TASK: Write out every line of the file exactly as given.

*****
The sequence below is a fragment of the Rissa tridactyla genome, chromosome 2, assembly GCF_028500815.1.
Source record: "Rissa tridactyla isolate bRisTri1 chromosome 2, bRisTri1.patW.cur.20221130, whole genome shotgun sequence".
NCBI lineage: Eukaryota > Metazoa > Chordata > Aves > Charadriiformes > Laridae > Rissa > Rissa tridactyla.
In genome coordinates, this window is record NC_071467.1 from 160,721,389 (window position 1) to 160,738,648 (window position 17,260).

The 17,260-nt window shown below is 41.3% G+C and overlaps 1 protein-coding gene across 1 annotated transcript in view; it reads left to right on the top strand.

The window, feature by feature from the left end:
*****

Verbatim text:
The sequence below is a fragment of the Rissa tridactyla genome, chromosome 2, assembly GCF_028500815.1.
Source record: "Rissa tridactyla isolate bRisTri1 chromosome 2, bRisTri1.patW.cur.20221130, whole genome shotgun sequence".
NCBI lineage: Eukaryota > Metazoa > Chordata > Aves > Charadriiformes > Laridae > Rissa > Rissa tridactyla.
In genome coordinates, this window is record NC_071467.1 from 160,721,389 (window position 1) to 160,738,648 (window position 17,260).

The 17,260-nt window shown below is 41.3% G+C and overlaps 1 protein-coding gene across 1 annotated transcript in view; it reads left to right on the top strand.

The window, feature by feature from the left end: